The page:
Crisis and Conflict in Agriculture

October 2018
More details
  • Publisher
  • Published
    31st October 2018
  • ISBN 9781786393647
  • Language English
  • Pages 310 pp.
  • Size 6.75" x 9.5"

This book discusses the causes and effects of crisis and conflict within an agricultural and rural context. It explores issues such as competition over resources, and looks at how crisis and conflict impact upon developing country agriculture for both the physical and human agricultural landscape. It reviews crises stemming from politically-driven violence, natural disasters and climate change.

Exploring the relationship between agriculture and conflicts and crises before, during, and after crisis periods, this book:

- Evaluates controversial issues such as land-grabs and the growing of illegal crops;
- Covers methodological approaches including GIS-based studies, ethnographic studies and the blending of methods;
- Includes numerous case studies on developing countries within Asia, Latin America, Middle East-North Africa, and Sub-Saharan Africa.

Providing detailed knowledge about the interactions of agriculture, conflict and crisis, this book aims to inform future policymaking for reconstruction and to foster resilience in the agricultural sector. An important resource for researchers of agricultural economics, development studies, sustainable agriculture and food security, it is also an illuminating read for students of these disciplines and agricultural extension workers.

Section 1 – Theoretical Exploration of and Methodological Approaches to Agriculture, Crisis, and Conflict
1. Agriculture, Conflict, and the Agrarian Question in the 21st Century
2. Geopolitics, Food, and Agriculture
3. Climate Change and Conflict: Agriculture, Migration, and Institutions
4. Water, Agriculture, and Conflict: Global, National, and Local Analysis of Conflict in MENA, Sub-Saharan Africa, and the United States
5. Illegal Drug Plant Cultivation and Armed Conflicts: Case Studies from Asia and Northern Africa
6. Remote Sensing and GIS-based Technologies for Assessing the Impact of Conflict on Agricultural Production

Section 2 – Case Studies on Agriculture, Crisis, and Conflict
Middle East and North Africa

7. The “Arab Spring” in North Africa: Egypt and Tunisia
8. Degraded Capital Formation: The Achilles Heel of Syria’s Agriculture
9. Crisis and Agricultural Change in the Kurdistan Region of Iraq, 1980s-2010s: An Interdisciplinary Approach
10. Yemen’s Agricultural World: Crisis and Prospects
11. Farming for Freedom: The Shackled Palestinian Agricultural Sector

Pastoral Belts in Africa and Central Asia
12. Games without Frontiers: Development, Crisis and Conflict in the African Agro-Pastoral Belt
13. Border Change and Conflict in Central Asia: The Case of Agro-Pastoral Communities in Cross-Border Areas of the Ferghana Valley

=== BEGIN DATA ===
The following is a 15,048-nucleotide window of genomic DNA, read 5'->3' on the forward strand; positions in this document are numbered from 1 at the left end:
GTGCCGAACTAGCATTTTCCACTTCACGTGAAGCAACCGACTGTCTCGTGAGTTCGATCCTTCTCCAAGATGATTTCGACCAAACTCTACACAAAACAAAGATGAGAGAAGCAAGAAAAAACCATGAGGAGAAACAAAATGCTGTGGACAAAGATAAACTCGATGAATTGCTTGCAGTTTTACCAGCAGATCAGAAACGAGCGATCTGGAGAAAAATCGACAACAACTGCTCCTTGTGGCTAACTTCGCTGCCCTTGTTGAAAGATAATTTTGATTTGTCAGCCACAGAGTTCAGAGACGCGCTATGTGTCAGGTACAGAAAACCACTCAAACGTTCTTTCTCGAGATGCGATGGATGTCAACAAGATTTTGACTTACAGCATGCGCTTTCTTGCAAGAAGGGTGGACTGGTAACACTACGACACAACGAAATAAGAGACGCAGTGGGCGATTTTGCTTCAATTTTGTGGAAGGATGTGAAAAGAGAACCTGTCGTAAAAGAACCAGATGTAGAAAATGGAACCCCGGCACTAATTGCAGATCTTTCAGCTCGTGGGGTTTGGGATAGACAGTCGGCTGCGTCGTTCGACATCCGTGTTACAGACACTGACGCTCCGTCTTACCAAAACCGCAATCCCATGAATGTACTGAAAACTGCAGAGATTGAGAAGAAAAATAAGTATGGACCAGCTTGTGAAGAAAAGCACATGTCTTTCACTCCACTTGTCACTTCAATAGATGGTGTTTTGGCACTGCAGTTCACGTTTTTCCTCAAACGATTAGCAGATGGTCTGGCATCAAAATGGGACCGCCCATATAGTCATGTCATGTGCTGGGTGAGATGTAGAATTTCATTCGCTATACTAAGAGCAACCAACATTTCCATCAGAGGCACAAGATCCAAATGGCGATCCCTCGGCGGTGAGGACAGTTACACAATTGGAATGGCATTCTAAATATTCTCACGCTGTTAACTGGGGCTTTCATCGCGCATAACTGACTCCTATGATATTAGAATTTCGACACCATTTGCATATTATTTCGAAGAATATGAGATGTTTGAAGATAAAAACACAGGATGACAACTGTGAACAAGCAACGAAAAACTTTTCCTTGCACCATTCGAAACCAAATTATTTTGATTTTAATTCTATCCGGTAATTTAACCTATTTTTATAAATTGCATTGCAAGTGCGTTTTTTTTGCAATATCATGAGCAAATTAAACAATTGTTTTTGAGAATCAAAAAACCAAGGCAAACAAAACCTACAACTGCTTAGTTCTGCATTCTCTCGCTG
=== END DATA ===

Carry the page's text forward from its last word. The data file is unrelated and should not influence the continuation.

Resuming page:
South and Southeast Asia
14. The Politics of Resources: Conflict and Resistance in Pakistan’s Southern Punjab
15. India: Rural Roots of Naxalite-Maoist Insurgency
16. Agrarian Transition, Adaptation and Contained Conflict in Cambodia and Vietnam since the 1990s

Latin America
17. Beyond Displacement by Armed Conflict: The Relationship Between Environmental, Economic, and Armed Displacement in Colombia
18. Prior Consultation and the Defense of Indigenous Lands in Latin America
19. The Political Mediation of Indigenous Land Conflicts in Argentina

20. The Role of Land Reform in Rural Development: Productivity or Democracy?

Rami Zurayk

Rami Zurayk is professor and chairperson of the Department of Landscape Design and Ecosystem Management at the Faculty of Agricultural and Food Sciences, American University of Beirut, where he has been on the faculty since 1991. He is on the High Level Panel of Experts for Food Security, a select panel of academics informing global strategic research on the topic of food and nutrition security; and as a member of the Conflicts and Protracted Crisis Working Group of the Civil Society Mechanism of the Committee on Food Security.

Eckart Woertz

Eckart Woertz is a senior research fellow at CIDOB, the Barcelona Centre for International Affairs and scientific advisor to the Kuwait Chair at Sciences Po in Paris. Formerly he was a visiting fellow at Princeton University, director of economic studies at the Gulf Research Center (GRC) in Dubai and worked for banks in Germany and the United Arab Emirates. He is author of Oil for Food (Oxford University Press 2013), co-editor of The Water-Energy-Food Nexus in the Middle East and North Africa (Routledge 2016) and has published numerous journal articles on development issues in the Middle East. He holds a PhD in economics from Friedrich-Alexander University, Erlangen-Nuremberg.

Rachel Bahn

Rachel Bahn is the coordinator of the Food Security Program and an instructor of agribusiness at the American University of Beirut. Previously she was based in Washington, DC where she served as an economist with the United States Department of Treasury and the United States Agency for International Development. She holds degrees from the Johns Hopkins University School of Advanced International Studies (SAIS) and from Saint Joseph's University in Philadelphia, Pennsylvania.